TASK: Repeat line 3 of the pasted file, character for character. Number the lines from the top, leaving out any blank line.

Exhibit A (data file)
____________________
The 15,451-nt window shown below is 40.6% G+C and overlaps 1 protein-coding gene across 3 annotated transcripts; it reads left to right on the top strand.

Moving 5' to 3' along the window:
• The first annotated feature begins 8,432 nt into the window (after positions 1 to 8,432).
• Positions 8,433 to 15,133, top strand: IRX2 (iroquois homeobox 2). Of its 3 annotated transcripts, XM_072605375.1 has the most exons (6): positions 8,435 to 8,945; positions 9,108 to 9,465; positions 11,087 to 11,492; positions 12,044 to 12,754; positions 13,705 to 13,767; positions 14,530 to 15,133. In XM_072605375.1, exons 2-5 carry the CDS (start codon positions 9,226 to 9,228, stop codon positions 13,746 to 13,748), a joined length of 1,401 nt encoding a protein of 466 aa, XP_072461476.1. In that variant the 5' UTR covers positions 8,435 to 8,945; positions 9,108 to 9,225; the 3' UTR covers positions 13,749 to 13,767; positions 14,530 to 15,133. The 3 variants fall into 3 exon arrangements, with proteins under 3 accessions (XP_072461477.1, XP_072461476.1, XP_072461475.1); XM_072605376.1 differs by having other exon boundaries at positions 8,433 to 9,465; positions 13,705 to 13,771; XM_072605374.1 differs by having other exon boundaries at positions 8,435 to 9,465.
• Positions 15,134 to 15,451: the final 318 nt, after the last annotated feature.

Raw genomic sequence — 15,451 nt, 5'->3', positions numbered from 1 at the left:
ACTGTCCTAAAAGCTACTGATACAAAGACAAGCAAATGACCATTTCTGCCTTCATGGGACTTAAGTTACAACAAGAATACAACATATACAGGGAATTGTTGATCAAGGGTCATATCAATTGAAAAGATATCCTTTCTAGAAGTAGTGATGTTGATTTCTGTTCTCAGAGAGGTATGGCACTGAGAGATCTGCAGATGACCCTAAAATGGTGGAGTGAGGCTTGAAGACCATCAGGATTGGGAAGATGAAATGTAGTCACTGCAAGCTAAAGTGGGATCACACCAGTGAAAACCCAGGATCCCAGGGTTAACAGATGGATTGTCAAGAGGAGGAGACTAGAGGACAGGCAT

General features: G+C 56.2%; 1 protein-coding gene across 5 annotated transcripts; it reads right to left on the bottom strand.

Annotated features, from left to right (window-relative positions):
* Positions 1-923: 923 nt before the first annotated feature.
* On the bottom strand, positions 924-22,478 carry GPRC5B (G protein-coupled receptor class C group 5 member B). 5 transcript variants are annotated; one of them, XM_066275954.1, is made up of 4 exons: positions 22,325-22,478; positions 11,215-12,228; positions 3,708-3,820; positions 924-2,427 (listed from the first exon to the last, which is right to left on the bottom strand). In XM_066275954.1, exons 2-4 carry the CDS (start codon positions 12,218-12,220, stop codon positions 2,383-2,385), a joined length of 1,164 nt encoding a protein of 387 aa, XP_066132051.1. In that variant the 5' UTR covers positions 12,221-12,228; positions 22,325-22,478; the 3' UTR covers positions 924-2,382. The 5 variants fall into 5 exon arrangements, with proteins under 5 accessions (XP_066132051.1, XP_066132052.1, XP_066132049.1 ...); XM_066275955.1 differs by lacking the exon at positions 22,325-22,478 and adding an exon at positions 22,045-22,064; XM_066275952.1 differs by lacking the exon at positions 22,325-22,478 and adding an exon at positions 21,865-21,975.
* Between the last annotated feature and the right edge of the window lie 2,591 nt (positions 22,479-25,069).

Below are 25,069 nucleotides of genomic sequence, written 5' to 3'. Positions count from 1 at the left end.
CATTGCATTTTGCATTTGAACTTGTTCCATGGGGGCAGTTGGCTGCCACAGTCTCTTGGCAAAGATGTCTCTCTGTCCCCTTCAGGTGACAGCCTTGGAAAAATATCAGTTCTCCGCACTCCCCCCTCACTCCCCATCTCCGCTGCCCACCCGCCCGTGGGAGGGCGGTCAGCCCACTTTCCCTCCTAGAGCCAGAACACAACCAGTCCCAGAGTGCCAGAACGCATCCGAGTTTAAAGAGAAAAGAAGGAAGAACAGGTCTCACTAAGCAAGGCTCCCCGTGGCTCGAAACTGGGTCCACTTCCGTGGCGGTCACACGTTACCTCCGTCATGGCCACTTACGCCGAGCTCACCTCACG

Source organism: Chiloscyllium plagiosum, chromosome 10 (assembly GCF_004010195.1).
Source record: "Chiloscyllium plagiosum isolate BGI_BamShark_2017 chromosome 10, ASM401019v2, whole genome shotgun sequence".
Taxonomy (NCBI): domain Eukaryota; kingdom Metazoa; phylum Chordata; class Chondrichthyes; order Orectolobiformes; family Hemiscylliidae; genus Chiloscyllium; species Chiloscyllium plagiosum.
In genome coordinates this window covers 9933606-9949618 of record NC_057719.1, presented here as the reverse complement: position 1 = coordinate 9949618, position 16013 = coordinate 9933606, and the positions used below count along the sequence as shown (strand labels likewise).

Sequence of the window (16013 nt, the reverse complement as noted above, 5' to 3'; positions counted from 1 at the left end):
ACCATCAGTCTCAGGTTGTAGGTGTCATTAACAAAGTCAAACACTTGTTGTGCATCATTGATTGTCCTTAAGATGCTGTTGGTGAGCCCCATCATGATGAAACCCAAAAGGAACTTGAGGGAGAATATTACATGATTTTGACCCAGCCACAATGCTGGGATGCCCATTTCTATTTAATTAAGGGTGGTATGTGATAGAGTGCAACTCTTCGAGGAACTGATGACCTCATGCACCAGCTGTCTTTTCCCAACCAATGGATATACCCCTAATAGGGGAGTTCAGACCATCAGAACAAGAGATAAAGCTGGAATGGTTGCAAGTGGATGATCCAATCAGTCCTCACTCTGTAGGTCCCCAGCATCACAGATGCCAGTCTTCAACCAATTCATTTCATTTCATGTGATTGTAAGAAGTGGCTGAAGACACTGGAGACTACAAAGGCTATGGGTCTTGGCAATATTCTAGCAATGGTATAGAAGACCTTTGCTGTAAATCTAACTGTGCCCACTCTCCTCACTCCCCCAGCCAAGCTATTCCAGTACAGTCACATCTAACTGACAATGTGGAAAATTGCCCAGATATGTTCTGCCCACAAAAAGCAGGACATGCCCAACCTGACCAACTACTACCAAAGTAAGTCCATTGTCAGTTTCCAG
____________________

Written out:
• The first annotated feature begins 8,432 nt into the window (after positions 1 to 8,432).